First-Generation Antipsychotics

In this article, we’ll describe “First-Generation Antipsychotics”, classification of antipsychotics, first-generation antipsychotics, effects of first-generation antipsychotics on the four dopamine pathways, side-effects and adverse drug reactions, drug interactions and withdrawal symptoms.


Psychotropic drugs are the drugs that have primary effects on the psyche (mental processes) and are generally used in order to treat psychiatric disorders.

These include drugs such as Chlorpromazine, Haloperidol, Fluphenazine, etc. 

Antipsychotic drugs have a salutary therapeutic effect on psychosis. Antipsychotics are also known as neuroleptics and are a class of medication that is used to manage psychosis (including delusions, hallucinations, paranoia or thought disorders), which majorly have been seen in schizophrenia and bipolar disorder.

Antipsychotics are usually effective in relieving symptoms of psychosis in the short term.

What is psychosis?

Psychosis is known as the severe psychiatric Illness with serious distortion of thought, behavior, capacity to recognize reality and of perception (delusions and hallucinations). 

The patient suffers from the extreme conditions of the misperception and misevaluation, the patient is unable to meet the ordinary demands of life and even are incapable of doing activities of daily living.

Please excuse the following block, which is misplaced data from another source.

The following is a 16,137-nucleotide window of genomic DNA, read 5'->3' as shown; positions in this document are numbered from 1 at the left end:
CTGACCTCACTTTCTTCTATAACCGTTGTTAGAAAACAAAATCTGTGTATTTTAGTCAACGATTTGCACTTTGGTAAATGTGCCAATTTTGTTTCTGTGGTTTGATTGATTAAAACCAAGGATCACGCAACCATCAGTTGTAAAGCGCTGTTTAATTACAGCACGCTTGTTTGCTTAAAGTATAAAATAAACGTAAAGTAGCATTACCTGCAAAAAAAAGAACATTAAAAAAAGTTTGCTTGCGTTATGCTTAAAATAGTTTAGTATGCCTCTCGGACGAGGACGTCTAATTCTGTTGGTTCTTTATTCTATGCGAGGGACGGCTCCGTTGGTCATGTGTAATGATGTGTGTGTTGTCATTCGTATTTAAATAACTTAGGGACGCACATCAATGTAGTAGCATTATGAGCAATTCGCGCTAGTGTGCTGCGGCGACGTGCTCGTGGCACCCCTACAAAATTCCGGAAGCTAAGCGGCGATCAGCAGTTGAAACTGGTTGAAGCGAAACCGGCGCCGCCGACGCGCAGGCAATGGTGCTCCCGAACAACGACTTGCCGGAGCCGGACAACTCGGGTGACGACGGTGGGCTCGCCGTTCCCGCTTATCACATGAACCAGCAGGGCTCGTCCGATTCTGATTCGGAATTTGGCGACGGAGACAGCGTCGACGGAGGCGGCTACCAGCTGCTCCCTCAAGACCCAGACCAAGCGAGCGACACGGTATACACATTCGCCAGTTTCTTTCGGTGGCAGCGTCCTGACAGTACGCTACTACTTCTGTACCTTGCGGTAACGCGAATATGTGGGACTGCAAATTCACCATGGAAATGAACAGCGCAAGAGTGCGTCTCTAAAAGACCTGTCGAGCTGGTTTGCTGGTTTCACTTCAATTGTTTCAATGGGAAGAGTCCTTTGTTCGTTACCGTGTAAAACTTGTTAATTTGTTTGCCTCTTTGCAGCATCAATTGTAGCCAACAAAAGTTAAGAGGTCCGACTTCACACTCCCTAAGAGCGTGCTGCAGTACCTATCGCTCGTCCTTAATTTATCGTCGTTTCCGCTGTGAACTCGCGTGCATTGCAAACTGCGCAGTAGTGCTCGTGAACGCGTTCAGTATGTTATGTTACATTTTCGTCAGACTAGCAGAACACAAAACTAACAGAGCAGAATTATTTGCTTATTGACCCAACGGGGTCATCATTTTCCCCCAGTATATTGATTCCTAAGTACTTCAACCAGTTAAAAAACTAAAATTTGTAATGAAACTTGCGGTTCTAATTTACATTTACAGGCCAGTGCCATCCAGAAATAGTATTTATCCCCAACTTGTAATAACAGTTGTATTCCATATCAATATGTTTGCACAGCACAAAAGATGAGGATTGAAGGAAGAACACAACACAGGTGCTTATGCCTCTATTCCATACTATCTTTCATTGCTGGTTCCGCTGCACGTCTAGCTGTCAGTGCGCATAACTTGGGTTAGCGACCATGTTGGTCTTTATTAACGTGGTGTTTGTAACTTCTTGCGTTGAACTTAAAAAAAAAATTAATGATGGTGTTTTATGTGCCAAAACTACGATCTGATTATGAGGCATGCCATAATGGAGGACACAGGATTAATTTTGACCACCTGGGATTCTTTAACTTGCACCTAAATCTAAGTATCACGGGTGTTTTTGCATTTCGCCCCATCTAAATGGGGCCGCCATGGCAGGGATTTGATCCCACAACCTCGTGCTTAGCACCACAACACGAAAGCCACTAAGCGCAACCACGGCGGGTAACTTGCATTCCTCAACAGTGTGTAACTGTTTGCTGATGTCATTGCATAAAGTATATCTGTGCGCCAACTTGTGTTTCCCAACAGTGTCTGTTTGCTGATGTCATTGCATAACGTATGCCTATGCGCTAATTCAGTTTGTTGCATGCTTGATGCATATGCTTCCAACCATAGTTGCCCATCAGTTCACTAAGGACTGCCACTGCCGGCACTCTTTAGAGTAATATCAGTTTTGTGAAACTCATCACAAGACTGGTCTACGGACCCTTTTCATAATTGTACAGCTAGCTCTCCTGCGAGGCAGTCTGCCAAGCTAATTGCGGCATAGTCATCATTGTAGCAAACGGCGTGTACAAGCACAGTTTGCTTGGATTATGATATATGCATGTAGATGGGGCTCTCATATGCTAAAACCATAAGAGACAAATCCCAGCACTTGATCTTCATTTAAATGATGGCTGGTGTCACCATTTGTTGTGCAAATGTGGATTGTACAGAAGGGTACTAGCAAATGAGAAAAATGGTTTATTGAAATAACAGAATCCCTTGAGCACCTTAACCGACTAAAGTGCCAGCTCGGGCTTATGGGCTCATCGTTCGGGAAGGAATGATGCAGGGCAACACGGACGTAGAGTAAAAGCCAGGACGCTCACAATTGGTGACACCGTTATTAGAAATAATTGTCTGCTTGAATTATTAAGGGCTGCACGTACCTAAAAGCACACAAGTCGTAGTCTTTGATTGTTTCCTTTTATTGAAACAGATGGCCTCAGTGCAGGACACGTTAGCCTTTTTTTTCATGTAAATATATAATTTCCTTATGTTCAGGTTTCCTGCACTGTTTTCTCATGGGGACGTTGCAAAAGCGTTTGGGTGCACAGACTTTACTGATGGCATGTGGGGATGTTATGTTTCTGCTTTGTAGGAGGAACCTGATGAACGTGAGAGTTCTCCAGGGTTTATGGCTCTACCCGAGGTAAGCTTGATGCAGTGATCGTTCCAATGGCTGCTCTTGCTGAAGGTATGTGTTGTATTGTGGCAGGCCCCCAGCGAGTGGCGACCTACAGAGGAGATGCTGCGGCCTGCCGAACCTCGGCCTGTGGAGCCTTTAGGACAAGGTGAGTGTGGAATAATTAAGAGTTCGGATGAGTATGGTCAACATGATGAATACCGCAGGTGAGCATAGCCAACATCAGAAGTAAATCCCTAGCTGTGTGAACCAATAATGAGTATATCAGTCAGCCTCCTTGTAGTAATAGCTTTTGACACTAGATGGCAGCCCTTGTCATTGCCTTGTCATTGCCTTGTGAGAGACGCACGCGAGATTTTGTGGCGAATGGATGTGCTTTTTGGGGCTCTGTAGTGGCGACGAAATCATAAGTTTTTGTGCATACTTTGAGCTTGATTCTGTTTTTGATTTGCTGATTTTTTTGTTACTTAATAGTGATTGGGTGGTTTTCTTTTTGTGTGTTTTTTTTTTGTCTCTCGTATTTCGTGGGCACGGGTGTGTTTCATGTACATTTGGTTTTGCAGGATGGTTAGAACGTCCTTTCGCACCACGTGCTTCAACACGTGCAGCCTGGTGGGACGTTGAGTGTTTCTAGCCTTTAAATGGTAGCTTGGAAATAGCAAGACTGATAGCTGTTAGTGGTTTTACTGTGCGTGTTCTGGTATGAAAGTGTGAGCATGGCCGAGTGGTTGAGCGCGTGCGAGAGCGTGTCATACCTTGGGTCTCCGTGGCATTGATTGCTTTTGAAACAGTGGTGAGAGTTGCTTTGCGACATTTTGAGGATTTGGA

Symptoms of psychosis-

People may experience –

Behavioral: disorganized behavior, aggression, agitation, hostility, hyperactivity, hypervigilance, nonsense word repetition, repetitive movements, restlessness, self-harm, social isolation, lack of restraint, or persistent repetition of words or actions, etc.

Cognitive: thought disorder, confusion, belief that an ordinary event has a special and personal meaning, belief that thoughts aren’t one’s own, disorientation, memory loss, racing thoughts, slowness in activity, thoughts of suicide, unwanted thoughts, difficulty thinking, and understanding, or false belief of superiority, etc.

Mood: anger, anxiety, apathy, excitement, feeling detached from self, general discontent, limited range of emotions, loneliness, or nervousness, etc.

Psychological: fear, hearing voices, depression, manic episodes, paranoia, persecutory delusion, religious delusion, or visual hallucinations, etc.